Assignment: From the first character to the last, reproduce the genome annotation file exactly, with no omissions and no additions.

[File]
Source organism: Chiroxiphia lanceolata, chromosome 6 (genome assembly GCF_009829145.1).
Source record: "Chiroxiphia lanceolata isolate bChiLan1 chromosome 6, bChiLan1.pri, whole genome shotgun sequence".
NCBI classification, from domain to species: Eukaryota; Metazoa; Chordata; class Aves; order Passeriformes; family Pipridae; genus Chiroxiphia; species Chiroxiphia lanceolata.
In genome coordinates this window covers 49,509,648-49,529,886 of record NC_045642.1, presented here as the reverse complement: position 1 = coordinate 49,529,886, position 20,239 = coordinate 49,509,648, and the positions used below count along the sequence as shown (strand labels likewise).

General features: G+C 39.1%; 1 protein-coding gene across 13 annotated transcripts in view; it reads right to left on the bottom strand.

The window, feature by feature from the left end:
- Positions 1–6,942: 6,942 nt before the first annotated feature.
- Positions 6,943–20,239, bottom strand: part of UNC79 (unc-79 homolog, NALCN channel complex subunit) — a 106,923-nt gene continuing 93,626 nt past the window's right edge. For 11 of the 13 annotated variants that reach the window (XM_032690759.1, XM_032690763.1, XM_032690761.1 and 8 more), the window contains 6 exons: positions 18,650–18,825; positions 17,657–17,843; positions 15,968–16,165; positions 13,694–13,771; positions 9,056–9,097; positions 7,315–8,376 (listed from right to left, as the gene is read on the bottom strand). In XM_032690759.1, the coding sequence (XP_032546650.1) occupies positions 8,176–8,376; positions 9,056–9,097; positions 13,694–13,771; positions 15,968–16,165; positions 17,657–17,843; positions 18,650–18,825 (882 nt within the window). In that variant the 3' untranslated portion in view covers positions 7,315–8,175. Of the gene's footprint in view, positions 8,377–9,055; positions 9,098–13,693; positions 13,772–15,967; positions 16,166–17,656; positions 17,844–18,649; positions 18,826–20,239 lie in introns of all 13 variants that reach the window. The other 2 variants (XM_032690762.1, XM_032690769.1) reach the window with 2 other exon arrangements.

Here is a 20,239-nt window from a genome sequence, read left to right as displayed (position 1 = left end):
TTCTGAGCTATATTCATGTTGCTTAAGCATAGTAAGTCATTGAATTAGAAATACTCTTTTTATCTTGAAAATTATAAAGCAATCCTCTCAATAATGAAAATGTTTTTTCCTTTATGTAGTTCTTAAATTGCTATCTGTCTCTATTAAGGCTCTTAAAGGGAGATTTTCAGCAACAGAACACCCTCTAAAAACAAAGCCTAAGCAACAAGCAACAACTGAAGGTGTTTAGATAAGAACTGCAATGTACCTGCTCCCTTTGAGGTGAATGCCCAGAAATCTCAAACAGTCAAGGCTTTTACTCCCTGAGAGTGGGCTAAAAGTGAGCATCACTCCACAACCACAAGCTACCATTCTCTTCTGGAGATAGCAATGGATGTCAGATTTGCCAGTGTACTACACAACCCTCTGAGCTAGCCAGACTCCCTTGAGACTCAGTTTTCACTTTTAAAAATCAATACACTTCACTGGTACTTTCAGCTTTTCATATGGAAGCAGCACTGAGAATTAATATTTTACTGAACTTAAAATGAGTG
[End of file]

Source organism: Chiroxiphia lanceolata, chromosome 6 (genome assembly GCF_009829145.1).
Source record: "Chiroxiphia lanceolata isolate bChiLan1 chromosome 6, bChiLan1.pri, whole genome shotgun sequence".
NCBI classification, from domain to species: Eukaryota; Metazoa; Chordata; class Aves; order Passeriformes; family Pipridae; genus Chiroxiphia; species Chiroxiphia lanceolata.
In genome coordinates this window covers 49,509,648-49,529,886 of record NC_045642.1, presented here as the reverse complement: position 1 = coordinate 49,529,886, position 20,239 = coordinate 49,509,648, and the positions used below count along the sequence as shown (strand labels likewise).

General features: G+C 39.1%; 1 protein-coding gene across 13 annotated transcripts in view; it reads right to left on the bottom strand.

The window, feature by feature from the left end:
- Positions 1–6,942: 6,942 nt before the first annotated feature.
- Positions 6,943–20,239, bottom strand: part of UNC79 (unc-79 homolog, NALCN channel complex subunit) — a 106,923-nt gene continuing 93,626 nt past the window's right edge. For 11 of the 13 annotated variants that reach the window (XM_032690759.1, XM_032690763.1, XM_032690761.1 and 8 more), the window contains 6 exons: positions 18,650–18,825; positions 17,657–17,843; positions 15,968–16,165; positions 13,694–13,771; positions 9,056–9,097; positions 7,315–8,376 (listed from right to left, as the gene is read on the bottom strand). In XM_032690759.1, the coding sequence (XP_032546650.1) occupies positions 8,176–8,376; positions 9,056–9,097; positions 13,694–13,771; positions 15,968–16,165; positions 17,657–17,843; positions 18,650–18,825 (882 nt within the window). In that variant the 3' untranslated portion in view covers positions 7,315–8,175. Of the gene's footprint in view, positions 8,377–9,055; positions 9,098–13,693; positions 13,772–15,967; positions 16,166–17,656; positions 17,844–18,649; positions 18,826–20,239 lie in introns of all 13 variants that reach the window. The other 2 variants (XM_032690762.1, XM_032690769.1) reach the window with 2 other exon arrangements.

Here is a 20,239-nt window from a genome sequence, read left to right as displayed (position 1 = left end):
TTCTGAGCTATATTCATGTTGCTTAAGCATAGTAAGTCATTGAATTAGAAATACTCTTTTTATCTTGAAAATTATAAAGCAATCCTCTCAATAATGAAAATGTTTTTTCCTTTATGTAGTTCTTAAATTGCTATCTGTCTCTATTAAGGCTCTTAAAGGGAGATTTTCAGCAACAGAACACCCTCTAAAAACAAAGCCTAAGCAACAAGCAACAACTGAAGGTGTTTAGATAAGAACTGCAATGTACCTGCTCCCTTTGAGGTGAATGCCCAGAAATCTCAAACAGTCAAGGCTTTTACTCCCTGAGAGTGGGCTAAAAGTGAGCATCACTCCACAACCACAAGCTACCATTCTCTTCTGGAGATAGCAATGGATGTCAGATTTGCCAGTGTACTACACAACCCTCTGAGCTAGCCAGACTCCCTTGAGACTCAGTTTTCACTTTTAAAAATCAATACACTTCACTGGTACTTTCAGCTTTTCATATGGAAGCAGCACTGAGAATTAATATTTTACTGAACTTAAAATGAGTG